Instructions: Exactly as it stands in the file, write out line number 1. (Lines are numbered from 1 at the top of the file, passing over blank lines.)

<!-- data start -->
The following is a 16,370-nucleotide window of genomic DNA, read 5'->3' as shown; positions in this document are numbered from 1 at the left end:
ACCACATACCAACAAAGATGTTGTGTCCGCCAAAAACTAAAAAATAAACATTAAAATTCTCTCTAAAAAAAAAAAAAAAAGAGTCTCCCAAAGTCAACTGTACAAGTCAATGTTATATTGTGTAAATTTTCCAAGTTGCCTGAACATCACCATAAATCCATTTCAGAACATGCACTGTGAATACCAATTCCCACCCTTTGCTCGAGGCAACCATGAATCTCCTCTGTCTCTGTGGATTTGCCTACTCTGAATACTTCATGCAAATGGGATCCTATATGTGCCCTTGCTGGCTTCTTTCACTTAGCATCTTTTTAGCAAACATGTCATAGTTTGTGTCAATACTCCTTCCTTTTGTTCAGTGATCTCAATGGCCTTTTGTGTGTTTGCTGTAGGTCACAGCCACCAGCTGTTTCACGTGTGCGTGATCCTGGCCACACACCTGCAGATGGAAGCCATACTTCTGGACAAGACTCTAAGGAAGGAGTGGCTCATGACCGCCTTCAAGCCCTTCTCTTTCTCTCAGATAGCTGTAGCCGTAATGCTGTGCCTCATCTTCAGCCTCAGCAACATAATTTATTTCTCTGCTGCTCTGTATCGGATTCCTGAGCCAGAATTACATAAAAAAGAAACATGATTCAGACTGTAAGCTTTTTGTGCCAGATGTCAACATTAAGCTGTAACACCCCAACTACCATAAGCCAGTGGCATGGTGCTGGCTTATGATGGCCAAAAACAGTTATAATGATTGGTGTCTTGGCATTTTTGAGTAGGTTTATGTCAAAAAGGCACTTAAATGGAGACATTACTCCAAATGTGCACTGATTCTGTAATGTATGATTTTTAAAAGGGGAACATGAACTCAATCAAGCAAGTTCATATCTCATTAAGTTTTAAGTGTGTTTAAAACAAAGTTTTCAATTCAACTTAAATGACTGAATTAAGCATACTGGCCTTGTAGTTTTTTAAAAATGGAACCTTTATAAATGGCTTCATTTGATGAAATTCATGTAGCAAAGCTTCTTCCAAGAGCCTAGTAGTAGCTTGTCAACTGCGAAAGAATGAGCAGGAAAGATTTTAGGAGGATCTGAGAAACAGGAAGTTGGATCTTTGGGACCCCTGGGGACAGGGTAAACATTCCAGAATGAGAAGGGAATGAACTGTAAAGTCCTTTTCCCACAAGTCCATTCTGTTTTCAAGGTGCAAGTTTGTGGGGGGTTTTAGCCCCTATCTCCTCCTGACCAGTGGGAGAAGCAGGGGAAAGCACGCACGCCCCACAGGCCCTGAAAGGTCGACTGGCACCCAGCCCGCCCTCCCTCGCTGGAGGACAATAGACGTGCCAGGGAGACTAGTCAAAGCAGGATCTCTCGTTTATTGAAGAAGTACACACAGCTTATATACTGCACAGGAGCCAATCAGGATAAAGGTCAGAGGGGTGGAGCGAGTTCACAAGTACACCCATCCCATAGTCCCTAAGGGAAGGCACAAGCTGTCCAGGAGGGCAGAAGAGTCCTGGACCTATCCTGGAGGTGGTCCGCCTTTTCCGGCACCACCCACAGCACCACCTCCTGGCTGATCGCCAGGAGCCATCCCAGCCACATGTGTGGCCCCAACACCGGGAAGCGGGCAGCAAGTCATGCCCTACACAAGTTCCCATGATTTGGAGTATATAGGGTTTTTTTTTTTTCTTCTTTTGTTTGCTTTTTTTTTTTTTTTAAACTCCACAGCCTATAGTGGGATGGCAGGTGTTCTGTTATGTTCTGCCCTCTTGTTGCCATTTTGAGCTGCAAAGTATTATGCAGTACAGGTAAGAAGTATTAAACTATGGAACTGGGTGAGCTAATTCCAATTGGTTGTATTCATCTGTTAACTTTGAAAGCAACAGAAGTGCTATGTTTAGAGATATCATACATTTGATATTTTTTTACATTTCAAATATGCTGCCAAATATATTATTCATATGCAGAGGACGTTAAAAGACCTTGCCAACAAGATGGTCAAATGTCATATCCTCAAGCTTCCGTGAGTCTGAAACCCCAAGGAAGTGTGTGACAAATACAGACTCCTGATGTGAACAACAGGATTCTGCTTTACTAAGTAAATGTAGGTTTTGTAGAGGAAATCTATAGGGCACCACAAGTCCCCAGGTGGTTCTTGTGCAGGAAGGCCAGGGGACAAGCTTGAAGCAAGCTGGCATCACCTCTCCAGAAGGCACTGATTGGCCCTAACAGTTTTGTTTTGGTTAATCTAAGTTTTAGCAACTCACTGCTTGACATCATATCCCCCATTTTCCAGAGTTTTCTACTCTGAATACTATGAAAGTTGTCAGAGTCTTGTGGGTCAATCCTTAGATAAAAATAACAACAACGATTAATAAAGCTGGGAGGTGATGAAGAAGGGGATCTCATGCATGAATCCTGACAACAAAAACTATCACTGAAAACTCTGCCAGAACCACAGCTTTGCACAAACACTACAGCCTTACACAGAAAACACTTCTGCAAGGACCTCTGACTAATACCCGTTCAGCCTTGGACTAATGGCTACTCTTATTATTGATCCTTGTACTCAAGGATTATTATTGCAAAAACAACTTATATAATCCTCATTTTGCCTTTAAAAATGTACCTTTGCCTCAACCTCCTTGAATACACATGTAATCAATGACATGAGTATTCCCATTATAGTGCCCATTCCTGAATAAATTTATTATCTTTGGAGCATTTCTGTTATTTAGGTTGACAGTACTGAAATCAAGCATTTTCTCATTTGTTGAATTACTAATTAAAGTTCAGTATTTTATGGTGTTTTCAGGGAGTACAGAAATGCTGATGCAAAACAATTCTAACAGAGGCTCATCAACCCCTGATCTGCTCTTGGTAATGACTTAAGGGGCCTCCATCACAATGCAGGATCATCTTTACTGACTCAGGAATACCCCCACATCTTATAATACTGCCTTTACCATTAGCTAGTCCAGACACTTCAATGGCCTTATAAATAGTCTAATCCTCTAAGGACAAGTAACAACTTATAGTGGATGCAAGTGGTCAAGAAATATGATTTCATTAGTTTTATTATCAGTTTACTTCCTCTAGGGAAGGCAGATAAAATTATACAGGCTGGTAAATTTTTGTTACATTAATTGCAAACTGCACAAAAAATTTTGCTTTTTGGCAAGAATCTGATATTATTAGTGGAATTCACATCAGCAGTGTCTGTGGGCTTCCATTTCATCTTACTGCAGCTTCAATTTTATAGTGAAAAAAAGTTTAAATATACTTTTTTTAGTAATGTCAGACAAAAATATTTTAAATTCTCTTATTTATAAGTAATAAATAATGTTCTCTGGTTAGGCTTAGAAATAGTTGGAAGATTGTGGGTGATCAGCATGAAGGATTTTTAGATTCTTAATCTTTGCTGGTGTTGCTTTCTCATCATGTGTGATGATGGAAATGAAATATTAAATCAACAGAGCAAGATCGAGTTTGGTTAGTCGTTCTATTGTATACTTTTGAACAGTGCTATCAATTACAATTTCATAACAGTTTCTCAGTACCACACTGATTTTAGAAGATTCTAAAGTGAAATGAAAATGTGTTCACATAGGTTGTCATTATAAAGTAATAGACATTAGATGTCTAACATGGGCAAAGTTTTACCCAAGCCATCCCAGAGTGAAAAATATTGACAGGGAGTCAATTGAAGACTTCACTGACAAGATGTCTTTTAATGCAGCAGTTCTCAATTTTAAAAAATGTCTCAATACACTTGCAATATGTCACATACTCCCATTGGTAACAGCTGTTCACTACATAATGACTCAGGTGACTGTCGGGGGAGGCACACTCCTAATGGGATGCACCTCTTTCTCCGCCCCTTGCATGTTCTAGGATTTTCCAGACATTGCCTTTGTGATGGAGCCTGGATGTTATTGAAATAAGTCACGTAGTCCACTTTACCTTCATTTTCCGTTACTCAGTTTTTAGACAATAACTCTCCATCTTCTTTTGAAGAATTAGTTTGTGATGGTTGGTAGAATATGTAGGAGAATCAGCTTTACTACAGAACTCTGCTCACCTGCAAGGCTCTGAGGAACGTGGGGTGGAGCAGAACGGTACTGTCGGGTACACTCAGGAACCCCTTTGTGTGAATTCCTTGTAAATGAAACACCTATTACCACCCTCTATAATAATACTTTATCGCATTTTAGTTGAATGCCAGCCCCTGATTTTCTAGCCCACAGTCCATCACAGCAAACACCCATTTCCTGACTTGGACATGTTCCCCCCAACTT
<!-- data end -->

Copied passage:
The following is a 16,370-nucleotide window of genomic DNA, read 5'->3' as shown; positions in this document are numbered from 1 at the left end: